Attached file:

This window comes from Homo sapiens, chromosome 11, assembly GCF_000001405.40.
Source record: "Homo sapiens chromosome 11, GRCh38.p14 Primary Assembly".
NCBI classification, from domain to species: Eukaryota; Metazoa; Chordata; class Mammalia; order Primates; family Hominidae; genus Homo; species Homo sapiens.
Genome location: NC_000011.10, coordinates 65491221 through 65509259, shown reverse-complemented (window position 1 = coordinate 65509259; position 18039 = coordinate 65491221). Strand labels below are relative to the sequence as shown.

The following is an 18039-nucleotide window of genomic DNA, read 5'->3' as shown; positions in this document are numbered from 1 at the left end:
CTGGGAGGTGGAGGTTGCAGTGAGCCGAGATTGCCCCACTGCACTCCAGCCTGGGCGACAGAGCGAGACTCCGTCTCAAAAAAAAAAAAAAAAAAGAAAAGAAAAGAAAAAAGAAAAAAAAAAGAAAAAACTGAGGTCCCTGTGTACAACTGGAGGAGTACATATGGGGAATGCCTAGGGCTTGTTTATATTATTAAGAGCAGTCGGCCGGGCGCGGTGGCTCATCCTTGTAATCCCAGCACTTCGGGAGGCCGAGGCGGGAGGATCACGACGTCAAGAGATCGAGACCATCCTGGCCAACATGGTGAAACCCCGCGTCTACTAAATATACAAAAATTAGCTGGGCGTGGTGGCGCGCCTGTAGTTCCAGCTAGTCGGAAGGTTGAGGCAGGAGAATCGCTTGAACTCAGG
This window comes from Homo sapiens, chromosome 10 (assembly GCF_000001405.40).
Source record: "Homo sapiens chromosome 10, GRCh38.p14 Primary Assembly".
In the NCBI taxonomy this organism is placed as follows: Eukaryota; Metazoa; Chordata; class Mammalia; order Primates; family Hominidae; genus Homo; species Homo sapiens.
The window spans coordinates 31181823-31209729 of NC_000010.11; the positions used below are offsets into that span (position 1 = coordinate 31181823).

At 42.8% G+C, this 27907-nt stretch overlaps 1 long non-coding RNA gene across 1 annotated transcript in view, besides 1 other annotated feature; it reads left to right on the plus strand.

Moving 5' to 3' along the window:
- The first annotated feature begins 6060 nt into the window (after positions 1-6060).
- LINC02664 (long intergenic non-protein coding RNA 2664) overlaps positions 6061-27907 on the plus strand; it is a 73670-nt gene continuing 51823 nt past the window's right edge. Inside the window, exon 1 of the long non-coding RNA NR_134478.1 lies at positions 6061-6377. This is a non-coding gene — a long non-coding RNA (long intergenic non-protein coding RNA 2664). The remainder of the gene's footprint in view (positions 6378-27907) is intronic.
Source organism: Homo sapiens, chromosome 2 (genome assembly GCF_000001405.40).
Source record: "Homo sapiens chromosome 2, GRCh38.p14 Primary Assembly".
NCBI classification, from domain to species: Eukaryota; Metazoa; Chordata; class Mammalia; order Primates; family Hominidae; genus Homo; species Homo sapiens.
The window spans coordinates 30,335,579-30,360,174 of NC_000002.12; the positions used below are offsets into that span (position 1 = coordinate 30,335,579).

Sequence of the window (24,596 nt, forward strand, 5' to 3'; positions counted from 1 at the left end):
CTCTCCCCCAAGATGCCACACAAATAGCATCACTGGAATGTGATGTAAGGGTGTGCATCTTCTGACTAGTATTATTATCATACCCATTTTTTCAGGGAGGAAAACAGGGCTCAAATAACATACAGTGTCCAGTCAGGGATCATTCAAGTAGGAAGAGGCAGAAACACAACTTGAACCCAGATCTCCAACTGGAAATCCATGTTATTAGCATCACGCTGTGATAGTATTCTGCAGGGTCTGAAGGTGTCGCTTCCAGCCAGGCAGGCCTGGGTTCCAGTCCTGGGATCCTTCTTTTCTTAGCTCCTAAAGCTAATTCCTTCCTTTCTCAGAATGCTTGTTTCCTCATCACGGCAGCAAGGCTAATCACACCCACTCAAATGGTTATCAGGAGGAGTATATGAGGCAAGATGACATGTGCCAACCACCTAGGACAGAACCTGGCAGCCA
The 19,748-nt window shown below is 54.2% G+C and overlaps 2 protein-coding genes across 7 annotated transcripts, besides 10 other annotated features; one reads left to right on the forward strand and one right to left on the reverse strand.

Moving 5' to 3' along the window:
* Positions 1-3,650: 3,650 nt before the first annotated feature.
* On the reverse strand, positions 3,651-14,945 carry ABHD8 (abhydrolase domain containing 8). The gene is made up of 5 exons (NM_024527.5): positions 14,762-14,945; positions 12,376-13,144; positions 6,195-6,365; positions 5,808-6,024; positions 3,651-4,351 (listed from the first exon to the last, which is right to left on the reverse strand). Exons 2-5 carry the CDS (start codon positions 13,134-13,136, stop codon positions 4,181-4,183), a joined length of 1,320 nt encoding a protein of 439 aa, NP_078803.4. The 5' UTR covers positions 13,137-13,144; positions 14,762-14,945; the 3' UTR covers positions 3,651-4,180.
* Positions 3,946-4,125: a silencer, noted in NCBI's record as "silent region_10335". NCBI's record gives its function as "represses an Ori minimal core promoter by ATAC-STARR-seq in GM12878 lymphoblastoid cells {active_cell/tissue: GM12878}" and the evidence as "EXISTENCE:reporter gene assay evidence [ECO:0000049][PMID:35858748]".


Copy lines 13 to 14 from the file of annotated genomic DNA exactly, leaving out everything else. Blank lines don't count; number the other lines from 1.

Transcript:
- The first annotated feature begins 6060 nt into the window (after positions 1-6060).
- LINC02664 (long intergenic non-protein coding RNA 2664) overlaps positions 6061-27907 on the plus strand; it is a 73670-nt gene continuing 51823 nt past the window's right edge. Inside the window, exon 1 of the long non-coding RNA NR_134478.1 lies at positions 6061-6377. This is a non-coding gene — a long non-coding RNA (long intergenic non-protein coding RNA 2664). The remainder of the gene's footprint in view (positions 6378-27907) is intronic.